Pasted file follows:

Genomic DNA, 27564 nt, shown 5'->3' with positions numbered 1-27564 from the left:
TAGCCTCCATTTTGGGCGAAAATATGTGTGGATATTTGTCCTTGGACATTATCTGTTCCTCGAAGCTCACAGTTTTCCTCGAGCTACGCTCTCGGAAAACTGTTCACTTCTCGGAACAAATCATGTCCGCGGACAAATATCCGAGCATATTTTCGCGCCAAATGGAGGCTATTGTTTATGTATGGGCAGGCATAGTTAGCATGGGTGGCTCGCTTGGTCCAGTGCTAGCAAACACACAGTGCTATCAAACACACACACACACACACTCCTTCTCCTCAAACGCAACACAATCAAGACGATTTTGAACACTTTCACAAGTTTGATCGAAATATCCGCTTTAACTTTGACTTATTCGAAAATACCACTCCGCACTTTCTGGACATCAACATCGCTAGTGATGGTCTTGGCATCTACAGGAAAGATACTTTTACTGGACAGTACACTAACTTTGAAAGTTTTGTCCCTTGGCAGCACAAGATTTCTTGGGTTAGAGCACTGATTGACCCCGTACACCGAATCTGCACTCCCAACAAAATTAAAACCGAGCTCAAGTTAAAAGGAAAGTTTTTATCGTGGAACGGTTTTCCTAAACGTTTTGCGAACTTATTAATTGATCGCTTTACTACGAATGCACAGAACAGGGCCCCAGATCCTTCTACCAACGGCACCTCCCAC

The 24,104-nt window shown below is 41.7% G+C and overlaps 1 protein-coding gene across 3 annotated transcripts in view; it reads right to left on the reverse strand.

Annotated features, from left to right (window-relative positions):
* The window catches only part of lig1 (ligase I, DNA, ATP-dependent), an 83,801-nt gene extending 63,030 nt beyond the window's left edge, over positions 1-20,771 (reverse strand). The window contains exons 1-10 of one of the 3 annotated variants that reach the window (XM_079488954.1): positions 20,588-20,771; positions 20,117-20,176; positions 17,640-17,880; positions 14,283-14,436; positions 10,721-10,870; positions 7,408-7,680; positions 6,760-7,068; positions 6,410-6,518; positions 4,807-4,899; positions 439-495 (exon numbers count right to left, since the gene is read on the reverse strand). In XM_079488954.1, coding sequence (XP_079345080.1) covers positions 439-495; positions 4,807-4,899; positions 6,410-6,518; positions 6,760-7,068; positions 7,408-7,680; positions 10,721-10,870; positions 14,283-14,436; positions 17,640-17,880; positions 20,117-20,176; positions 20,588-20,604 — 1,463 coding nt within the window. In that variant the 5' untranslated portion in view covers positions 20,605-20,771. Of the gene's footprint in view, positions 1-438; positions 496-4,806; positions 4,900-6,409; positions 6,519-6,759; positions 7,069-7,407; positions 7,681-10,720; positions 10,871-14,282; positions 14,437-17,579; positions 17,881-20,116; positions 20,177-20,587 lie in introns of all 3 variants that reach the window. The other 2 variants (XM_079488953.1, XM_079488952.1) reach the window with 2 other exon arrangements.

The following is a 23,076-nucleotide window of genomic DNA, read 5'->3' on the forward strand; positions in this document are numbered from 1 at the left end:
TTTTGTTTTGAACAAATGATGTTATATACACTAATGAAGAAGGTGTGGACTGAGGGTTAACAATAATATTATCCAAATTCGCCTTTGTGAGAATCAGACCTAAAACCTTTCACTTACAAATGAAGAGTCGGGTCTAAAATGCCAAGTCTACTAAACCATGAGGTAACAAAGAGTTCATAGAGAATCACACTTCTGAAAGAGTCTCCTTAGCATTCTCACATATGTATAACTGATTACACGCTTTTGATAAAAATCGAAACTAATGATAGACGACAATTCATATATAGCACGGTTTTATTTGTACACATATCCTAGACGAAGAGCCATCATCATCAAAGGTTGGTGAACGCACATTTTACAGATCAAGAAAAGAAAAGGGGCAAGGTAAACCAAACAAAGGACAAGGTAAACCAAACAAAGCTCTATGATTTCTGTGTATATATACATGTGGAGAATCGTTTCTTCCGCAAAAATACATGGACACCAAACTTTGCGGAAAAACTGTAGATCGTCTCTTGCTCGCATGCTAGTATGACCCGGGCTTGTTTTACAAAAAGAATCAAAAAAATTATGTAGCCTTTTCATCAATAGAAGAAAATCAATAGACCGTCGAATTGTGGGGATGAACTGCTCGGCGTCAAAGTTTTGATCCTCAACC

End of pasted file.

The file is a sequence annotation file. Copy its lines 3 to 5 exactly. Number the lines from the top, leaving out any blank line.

The 24,104-nt window shown below is 41.7% G+C and overlaps 1 protein-coding gene across 3 annotated transcripts in view; it reads right to left on the reverse strand.

Annotated features, from left to right (window-relative positions):
* The window catches only part of lig1 (ligase I, DNA, ATP-dependent), an 83,801-nt gene extending 63,030 nt beyond the window's left edge, over positions 1-20,771 (reverse strand). The window contains exons 1-10 of one of the 3 annotated variants that reach the window (XM_079488954.1): positions 20,588-20,771; positions 20,117-20,176; positions 17,640-17,880; positions 14,283-14,436; positions 10,721-10,870; positions 7,408-7,680; positions 6,760-7,068; positions 6,410-6,518; positions 4,807-4,899; positions 439-495 (exon numbers count right to left, since the gene is read on the reverse strand). In XM_079488954.1, coding sequence (XP_079345080.1) covers positions 439-495; positions 4,807-4,899; positions 6,410-6,518; positions 6,760-7,068; positions 7,408-7,680; positions 10,721-10,870; positions 14,283-14,436; positions 17,640-17,880; positions 20,117-20,176; positions 20,588-20,604 — 1,463 coding nt within the window. In that variant the 5' untranslated portion in view covers positions 20,605-20,771. Of the gene's footprint in view, positions 1-438; positions 496-4,806; positions 4,900-6,409; positions 6,519-6,759; positions 7,069-7,407; positions 7,681-10,720; positions 10,871-14,282; positions 14,437-17,579; positions 17,881-20,116; positions 20,177-20,587 lie in introns of all 3 variants that reach the window. The other 2 variants (XM_079488953.1, XM_079488952.1) reach the window with 2 other exon arrangements.